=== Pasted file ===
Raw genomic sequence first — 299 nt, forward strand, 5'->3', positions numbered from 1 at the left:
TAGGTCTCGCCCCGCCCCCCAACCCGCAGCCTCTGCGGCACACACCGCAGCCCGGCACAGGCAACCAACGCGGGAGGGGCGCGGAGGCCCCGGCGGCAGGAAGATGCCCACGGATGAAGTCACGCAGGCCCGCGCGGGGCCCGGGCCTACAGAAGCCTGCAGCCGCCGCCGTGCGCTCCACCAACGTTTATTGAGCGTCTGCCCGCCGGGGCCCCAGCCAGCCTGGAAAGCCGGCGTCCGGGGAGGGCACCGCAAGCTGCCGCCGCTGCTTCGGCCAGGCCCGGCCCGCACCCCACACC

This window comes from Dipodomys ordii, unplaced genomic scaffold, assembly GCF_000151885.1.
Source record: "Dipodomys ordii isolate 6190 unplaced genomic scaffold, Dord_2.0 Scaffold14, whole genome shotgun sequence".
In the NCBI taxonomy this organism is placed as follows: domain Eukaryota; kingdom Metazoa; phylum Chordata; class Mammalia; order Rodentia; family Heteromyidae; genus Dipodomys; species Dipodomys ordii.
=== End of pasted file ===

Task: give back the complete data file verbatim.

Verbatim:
Raw genomic sequence first — 299 nt, forward strand, 5'->3', positions numbered from 1 at the left:
TAGGTCTCGCCCCGCCCCCCAACCCGCAGCCTCTGCGGCACACACCGCAGCCCGGCACAGGCAACCAACGCGGGAGGGGCGCGGAGGCCCCGGCGGCAGGAAGATGCCCACGGATGAAGTCACGCAGGCCCGCGCGGGGCCCGGGCCTACAGAAGCCTGCAGCCGCCGCCGTGCGCTCCACCAACGTTTATTGAGCGTCTGCCCGCCGGGGCCCCAGCCAGCCTGGAAAGCCGGCGTCCGGGGAGGGCACCGCAAGCTGCCGCCGCTGCTTCGGCCAGGCCCGGCCCGCACCCCACACC

This window comes from Dipodomys ordii, unplaced genomic scaffold, assembly GCF_000151885.1.
Source record: "Dipodomys ordii isolate 6190 unplaced genomic scaffold, Dord_2.0 Scaffold14, whole genome shotgun sequence".
In the NCBI taxonomy this organism is placed as follows: domain Eukaryota; kingdom Metazoa; phylum Chordata; class Mammalia; order Rodentia; family Heteromyidae; genus Dipodomys; species Dipodomys ordii.